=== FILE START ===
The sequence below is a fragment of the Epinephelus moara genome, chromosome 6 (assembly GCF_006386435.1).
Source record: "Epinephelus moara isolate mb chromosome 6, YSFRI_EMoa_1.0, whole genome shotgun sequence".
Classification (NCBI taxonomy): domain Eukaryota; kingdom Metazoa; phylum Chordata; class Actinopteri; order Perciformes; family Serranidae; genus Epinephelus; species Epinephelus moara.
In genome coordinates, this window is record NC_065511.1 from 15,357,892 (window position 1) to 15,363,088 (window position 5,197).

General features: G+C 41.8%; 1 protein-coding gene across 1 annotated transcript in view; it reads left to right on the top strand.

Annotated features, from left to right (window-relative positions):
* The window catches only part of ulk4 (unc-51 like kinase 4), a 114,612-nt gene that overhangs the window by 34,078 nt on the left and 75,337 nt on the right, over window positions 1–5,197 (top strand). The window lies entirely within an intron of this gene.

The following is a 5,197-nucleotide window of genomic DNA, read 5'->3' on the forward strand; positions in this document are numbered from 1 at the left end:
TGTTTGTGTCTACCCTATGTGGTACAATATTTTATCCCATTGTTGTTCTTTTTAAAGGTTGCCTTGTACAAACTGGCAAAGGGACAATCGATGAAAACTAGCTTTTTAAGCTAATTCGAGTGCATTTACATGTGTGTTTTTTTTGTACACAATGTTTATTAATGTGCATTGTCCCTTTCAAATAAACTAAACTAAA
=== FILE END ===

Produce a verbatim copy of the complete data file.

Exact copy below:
The sequence below is a fragment of the Epinephelus moara genome, chromosome 6 (assembly GCF_006386435.1).
Source record: "Epinephelus moara isolate mb chromosome 6, YSFRI_EMoa_1.0, whole genome shotgun sequence".
Classification (NCBI taxonomy): domain Eukaryota; kingdom Metazoa; phylum Chordata; class Actinopteri; order Perciformes; family Serranidae; genus Epinephelus; species Epinephelus moara.
In genome coordinates, this window is record NC_065511.1 from 15,357,892 (window position 1) to 15,363,088 (window position 5,197).

General features: G+C 41.8%; 1 protein-coding gene across 1 annotated transcript in view; it reads left to right on the top strand.

Annotated features, from left to right (window-relative positions):
* The window catches only part of ulk4 (unc-51 like kinase 4), a 114,612-nt gene that overhangs the window by 34,078 nt on the left and 75,337 nt on the right, over window positions 1–5,197 (top strand). The window lies entirely within an intron of this gene.

The following is a 5,197-nucleotide window of genomic DNA, read 5'->3' on the forward strand; positions in this document are numbered from 1 at the left end:
TGTTTGTGTCTACCCTATGTGGTACAATATTTTATCCCATTGTTGTTCTTTTTAAAGGTTGCCTTGTACAAACTGGCAAAGGGACAATCGATGAAAACTAGCTTTTTAAGCTAATTCGAGTGCATTTACATGTGTGTTTTTTTTGTACACAATGTTTATTAATGTGCATTGTCCCTTTCAAATAAACTAAACTAAA